What does cosplay and the community mean to you?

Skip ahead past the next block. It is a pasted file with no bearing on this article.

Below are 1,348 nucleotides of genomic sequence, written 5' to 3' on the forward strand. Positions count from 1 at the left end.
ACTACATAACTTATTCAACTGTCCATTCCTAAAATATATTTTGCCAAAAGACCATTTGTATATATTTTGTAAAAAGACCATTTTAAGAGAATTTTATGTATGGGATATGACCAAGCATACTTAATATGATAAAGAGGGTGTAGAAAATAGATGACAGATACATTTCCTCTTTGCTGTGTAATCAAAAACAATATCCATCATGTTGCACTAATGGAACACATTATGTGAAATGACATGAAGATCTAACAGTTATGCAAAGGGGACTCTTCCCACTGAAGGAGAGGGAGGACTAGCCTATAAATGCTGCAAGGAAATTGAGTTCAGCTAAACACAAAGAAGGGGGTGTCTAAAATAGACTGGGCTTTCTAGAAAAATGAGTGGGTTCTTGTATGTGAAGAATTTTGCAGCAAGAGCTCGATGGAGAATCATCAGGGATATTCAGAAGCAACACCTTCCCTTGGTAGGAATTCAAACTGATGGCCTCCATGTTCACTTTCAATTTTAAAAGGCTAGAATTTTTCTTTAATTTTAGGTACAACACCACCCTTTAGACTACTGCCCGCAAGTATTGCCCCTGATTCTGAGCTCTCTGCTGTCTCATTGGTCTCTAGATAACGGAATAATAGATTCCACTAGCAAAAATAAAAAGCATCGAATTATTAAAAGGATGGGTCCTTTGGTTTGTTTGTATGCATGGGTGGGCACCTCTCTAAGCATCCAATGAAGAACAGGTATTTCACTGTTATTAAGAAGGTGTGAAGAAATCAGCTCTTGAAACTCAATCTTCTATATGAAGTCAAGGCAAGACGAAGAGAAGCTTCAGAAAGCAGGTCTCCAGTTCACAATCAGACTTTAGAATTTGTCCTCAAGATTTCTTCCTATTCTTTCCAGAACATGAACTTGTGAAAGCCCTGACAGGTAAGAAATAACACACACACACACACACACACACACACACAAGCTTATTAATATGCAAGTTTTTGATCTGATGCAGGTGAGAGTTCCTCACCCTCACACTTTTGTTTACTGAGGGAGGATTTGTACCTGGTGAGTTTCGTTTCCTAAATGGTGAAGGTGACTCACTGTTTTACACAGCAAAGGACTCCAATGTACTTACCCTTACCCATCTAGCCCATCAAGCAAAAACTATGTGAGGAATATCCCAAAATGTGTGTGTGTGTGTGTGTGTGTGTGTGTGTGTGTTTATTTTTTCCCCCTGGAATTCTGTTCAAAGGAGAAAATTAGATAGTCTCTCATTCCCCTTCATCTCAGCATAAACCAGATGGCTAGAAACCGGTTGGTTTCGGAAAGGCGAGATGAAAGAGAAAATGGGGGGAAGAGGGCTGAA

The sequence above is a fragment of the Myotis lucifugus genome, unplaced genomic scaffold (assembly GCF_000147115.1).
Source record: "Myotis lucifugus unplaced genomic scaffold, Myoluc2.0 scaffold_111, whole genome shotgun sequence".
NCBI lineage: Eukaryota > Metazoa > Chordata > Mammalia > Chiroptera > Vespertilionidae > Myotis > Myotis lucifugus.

Oh it’s everything! It’s a creative community! Even if people are buying cosplays and not craftsmen themselves, they are still dreaming up cosplays they want, and supporting those who do craft by buying their work, so everyone is contributing to this ever-growing community of costumers and prop-builders and artists! Fan artists are designing new looks for characters. People are requesting those costumes. People are making those cosplays. People are going to Comicon as original designs or concepts! It’s moved far beyond seeing 200 Slave Leias and it is such an honor to be a part of the community. I am forever startled and humbled by the level of creativity and skill I face every time I set foot in a con, or log into my Instagram. I feel a lot of pressure to do something bigger/better/faster/harder, and I have to remind myself that I’m here to have fun, and that my friends have my back and will always help me google a million ways to try and make a set of wings or something for a cosplay dream of mine. Because we are a community. We are friends. And we want to help each other, even knowing that we might go head to head at a competition someday. Friendship is magic, and it’s what fuels cosplay for me.